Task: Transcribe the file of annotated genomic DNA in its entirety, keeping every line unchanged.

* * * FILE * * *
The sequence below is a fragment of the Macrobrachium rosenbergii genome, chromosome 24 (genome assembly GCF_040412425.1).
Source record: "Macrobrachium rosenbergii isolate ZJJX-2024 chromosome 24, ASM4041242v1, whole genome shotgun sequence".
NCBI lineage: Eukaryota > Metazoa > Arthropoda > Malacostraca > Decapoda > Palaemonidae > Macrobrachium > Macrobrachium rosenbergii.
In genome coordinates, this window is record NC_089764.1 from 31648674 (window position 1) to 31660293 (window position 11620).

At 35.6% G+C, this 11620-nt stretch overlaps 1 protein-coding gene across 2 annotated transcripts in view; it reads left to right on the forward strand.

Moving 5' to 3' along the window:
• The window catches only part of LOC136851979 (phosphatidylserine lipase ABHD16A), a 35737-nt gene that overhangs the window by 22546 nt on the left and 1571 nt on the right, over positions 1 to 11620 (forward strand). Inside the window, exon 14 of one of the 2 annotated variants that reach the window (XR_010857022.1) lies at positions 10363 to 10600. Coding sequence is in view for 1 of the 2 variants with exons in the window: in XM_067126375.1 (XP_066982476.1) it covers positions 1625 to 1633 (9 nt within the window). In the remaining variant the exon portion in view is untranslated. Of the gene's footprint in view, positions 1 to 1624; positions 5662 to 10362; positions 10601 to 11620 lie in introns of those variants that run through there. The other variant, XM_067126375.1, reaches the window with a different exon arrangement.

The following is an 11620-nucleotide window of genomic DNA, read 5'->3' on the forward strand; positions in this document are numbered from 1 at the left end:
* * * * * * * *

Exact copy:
The sequence below is a fragment of the Macrobrachium rosenbergii genome, chromosome 24 (genome assembly GCF_040412425.1).
Source record: "Macrobrachium rosenbergii isolate ZJJX-2024 chromosome 24, ASM4041242v1, whole genome shotgun sequence".
NCBI lineage: Eukaryota > Metazoa > Arthropoda > Malacostraca > Decapoda > Palaemonidae > Macrobrachium > Macrobrachium rosenbergii.
In genome coordinates, this window is record NC_089764.1 from 31648674 (window position 1) to 31660293 (window position 11620).

At 35.6% G+C, this 11620-nt stretch overlaps 1 protein-coding gene across 2 annotated transcripts in view; it reads left to right on the forward strand.

Moving 5' to 3' along the window:
• The window catches only part of LOC136851979 (phosphatidylserine lipase ABHD16A), a 35737-nt gene that overhangs the window by 22546 nt on the left and 1571 nt on the right, over positions 1 to 11620 (forward strand). Inside the window, exon 14 of one of the 2 annotated variants that reach the window (XR_010857022.1) lies at positions 10363 to 10600. Coding sequence is in view for 1 of the 2 variants with exons in the window: in XM_067126375.1 (XP_066982476.1) it covers positions 1625 to 1633 (9 nt within the window). In the remaining variant the exon portion in view is untranslated. Of the gene's footprint in view, positions 1 to 1624; positions 5662 to 10362; positions 10601 to 11620 lie in introns of those variants that run through there. The other variant, XM_067126375.1, reaches the window with a different exon arrangement.

The following is an 11620-nucleotide window of genomic DNA, read 5'->3' on the forward strand; positions in this document are numbered from 1 at the left end: